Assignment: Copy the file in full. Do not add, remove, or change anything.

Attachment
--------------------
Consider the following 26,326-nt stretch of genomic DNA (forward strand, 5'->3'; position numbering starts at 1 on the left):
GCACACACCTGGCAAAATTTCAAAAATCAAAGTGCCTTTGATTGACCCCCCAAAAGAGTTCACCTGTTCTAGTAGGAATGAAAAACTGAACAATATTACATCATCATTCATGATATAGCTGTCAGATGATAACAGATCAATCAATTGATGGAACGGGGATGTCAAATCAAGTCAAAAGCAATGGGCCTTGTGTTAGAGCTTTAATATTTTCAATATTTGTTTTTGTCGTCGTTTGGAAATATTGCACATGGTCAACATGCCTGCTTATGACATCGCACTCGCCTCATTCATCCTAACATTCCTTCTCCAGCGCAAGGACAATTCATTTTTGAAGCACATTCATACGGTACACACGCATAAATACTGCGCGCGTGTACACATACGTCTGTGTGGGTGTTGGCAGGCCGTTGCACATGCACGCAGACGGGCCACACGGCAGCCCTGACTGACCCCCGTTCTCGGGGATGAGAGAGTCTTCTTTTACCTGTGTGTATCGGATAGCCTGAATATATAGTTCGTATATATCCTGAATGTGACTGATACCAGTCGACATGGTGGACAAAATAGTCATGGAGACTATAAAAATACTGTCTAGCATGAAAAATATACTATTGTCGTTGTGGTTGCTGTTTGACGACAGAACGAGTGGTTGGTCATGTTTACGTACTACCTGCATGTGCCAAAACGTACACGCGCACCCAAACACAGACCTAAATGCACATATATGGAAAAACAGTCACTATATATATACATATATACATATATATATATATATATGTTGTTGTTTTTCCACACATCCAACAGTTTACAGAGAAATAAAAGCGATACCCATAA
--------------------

Consider the following 26,326-nt stretch of genomic DNA (forward strand, 5'->3'; position numbering starts at 1 on the left):
GCACACACCTGGCAAAATTTCAAAAATCAAAGTGCCTTTGATTGACCCCCCAAAAGAGTTCACCTGTTCTAGTAGGAATGAAAAACTGAACAATATTACATCATCATTCATGATATAGCTGTCAGATGATAACAGATCAATCAATTGATGGAACGGGGATGTCAAATCAAGTCAAAAGCAATGGGCCTTGTGTTAGAGCTTTAATATTTTCAATATTTGTTTTTGTCGTCGTTTGGAAATATTGCACATGGTCAACATGCCTGCTTATGACATCGCACTCGCCTCATTCATCCTAACATTCCTTCTCCAGCGCAAGGACAATTCATTTTTGAAGCACATTCATACGGTACACACGCATAAATACTGCGCGCGTGTACACATACGTCTGTGTGGGTGTTGGCAGGCCGTTGCACATGCACGCAGACGGGCCACACGGCAGCCCTGACTGACCCCCGTTCTCGGGGATGAGAGAGTCTTCTTTTACCTGTGTGTATCGGATAGCCTGAATATATAGTTCGTATATATCCTGAATGTGACTGATACCAGTCGACATGGTGGACAAAATAGTCATGGAGACTATAAAAATACTGTCTAGCATGAAAAATATACTATTGTCGTTGTGGTTGCTGTTTGACGACAGAACGAGTGGTTGGTCATGTTTACGTACTACCTGCATGTGCCAAAACGTACACGCGCACCCAAACACAGACCTAAATGCACATATATGGAAAAACAGTCACTATATATATACATATATACATATATATATATATATATGTTGTTGTTTTTCCACACATCCAACAGTTTACAGAGAAATAAAAGCGATACCCATAA